In 1726, Johann Beringer of Wurzburg in Germany published details of fossils found outside the Bavarian town. These included lizards in their skin, birds with beaks and eyes, spiders with their webs, and frogs copulating.
Other stones bore the Hebrew letters YHVH, for Jehovah, or God. He believed them to be natural products of the "plastic power" of the inorganic world, and said so in a book.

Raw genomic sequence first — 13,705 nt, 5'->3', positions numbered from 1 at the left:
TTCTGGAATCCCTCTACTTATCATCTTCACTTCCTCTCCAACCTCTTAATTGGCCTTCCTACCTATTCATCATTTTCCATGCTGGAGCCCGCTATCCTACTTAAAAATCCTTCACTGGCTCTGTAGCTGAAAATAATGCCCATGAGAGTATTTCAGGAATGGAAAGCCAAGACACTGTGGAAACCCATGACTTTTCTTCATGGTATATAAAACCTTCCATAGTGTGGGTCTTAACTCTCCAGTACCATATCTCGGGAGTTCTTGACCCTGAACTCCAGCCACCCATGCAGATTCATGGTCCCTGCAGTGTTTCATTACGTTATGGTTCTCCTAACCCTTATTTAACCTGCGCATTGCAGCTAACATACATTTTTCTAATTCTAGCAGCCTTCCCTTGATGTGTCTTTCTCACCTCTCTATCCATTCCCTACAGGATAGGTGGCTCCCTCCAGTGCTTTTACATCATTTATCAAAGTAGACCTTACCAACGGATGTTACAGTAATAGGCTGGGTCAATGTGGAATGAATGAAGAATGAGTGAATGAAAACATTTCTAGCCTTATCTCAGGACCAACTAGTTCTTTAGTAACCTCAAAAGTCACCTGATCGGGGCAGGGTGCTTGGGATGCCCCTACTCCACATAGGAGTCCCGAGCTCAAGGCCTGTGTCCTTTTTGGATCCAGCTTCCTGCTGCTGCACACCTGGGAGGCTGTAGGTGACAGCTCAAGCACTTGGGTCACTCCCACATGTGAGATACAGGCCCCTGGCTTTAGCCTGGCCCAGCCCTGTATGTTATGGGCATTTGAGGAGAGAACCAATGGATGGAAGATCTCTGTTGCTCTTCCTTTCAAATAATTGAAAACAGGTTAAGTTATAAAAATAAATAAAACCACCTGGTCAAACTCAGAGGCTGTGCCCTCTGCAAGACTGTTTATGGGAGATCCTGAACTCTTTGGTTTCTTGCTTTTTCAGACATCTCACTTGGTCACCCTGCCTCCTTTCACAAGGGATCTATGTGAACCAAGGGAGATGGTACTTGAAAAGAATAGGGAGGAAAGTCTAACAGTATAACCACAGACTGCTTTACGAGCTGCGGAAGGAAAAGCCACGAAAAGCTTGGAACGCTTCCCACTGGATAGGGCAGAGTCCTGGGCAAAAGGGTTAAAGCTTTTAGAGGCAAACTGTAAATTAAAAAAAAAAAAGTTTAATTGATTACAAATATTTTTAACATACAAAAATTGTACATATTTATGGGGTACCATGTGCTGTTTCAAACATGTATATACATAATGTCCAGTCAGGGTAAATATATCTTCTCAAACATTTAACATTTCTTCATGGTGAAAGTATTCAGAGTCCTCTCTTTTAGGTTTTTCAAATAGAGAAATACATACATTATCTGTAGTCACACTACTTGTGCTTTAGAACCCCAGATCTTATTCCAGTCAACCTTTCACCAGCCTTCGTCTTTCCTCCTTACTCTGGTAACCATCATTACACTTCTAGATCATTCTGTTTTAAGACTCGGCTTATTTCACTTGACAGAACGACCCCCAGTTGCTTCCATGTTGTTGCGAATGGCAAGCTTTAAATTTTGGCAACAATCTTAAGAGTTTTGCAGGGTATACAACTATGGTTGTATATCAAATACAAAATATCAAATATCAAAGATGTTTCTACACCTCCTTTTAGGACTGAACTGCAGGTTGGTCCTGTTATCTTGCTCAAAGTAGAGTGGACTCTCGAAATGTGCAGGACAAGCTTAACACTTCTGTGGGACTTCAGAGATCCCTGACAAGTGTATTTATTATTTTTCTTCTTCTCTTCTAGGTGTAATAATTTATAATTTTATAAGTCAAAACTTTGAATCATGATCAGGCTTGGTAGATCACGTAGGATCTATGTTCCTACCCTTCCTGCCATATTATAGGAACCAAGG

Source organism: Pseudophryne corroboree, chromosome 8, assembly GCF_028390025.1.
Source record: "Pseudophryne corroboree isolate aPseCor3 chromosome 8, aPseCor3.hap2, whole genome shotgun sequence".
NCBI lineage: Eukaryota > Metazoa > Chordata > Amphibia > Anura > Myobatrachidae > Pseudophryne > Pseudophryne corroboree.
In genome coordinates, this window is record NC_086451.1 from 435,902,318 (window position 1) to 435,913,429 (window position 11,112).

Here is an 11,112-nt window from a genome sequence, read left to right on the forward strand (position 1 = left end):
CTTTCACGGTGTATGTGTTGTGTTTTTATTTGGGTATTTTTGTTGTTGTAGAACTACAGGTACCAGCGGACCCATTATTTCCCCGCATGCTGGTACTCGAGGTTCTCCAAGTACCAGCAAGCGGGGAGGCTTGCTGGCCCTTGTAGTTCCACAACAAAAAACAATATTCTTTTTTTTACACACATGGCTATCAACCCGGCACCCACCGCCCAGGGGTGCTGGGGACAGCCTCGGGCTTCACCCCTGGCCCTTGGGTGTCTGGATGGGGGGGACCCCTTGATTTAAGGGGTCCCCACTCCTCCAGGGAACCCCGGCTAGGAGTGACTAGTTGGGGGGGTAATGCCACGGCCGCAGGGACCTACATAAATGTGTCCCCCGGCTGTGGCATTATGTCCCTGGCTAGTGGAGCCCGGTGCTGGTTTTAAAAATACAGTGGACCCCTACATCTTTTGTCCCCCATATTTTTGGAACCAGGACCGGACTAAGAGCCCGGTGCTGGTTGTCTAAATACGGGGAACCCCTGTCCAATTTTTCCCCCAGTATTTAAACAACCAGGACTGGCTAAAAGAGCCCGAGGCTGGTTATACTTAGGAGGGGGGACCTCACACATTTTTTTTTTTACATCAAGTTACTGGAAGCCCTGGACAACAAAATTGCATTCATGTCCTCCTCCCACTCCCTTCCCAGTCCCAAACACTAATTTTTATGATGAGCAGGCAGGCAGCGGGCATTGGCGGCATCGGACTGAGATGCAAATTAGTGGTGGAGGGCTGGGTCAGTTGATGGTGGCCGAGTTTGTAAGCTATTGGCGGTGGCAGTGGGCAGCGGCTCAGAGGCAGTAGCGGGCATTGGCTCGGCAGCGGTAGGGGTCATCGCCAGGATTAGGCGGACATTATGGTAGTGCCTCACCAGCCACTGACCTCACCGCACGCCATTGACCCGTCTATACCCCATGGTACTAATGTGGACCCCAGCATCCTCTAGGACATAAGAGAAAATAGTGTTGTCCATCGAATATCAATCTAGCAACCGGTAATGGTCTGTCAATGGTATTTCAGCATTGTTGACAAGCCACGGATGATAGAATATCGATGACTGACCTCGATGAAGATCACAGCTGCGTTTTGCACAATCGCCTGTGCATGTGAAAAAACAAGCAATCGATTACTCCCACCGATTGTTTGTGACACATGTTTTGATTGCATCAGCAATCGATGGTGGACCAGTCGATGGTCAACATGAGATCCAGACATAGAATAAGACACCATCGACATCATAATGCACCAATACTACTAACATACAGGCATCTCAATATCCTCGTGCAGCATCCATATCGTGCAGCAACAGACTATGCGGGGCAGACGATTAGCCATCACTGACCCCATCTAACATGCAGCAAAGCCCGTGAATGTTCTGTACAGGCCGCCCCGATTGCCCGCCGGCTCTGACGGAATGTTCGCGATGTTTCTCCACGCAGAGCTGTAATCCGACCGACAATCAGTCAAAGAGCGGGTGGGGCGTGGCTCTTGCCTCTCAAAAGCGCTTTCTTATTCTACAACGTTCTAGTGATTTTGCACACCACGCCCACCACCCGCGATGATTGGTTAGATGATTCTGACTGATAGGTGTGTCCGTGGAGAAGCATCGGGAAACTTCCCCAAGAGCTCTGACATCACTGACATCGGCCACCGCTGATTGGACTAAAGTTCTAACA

Alas, they had been planted fraudulently by spiteful colleagues. The legend is that Beringer impoverished himself trying to buy back all copies of his book, and the finds became known as lugensteine, or "lying stones".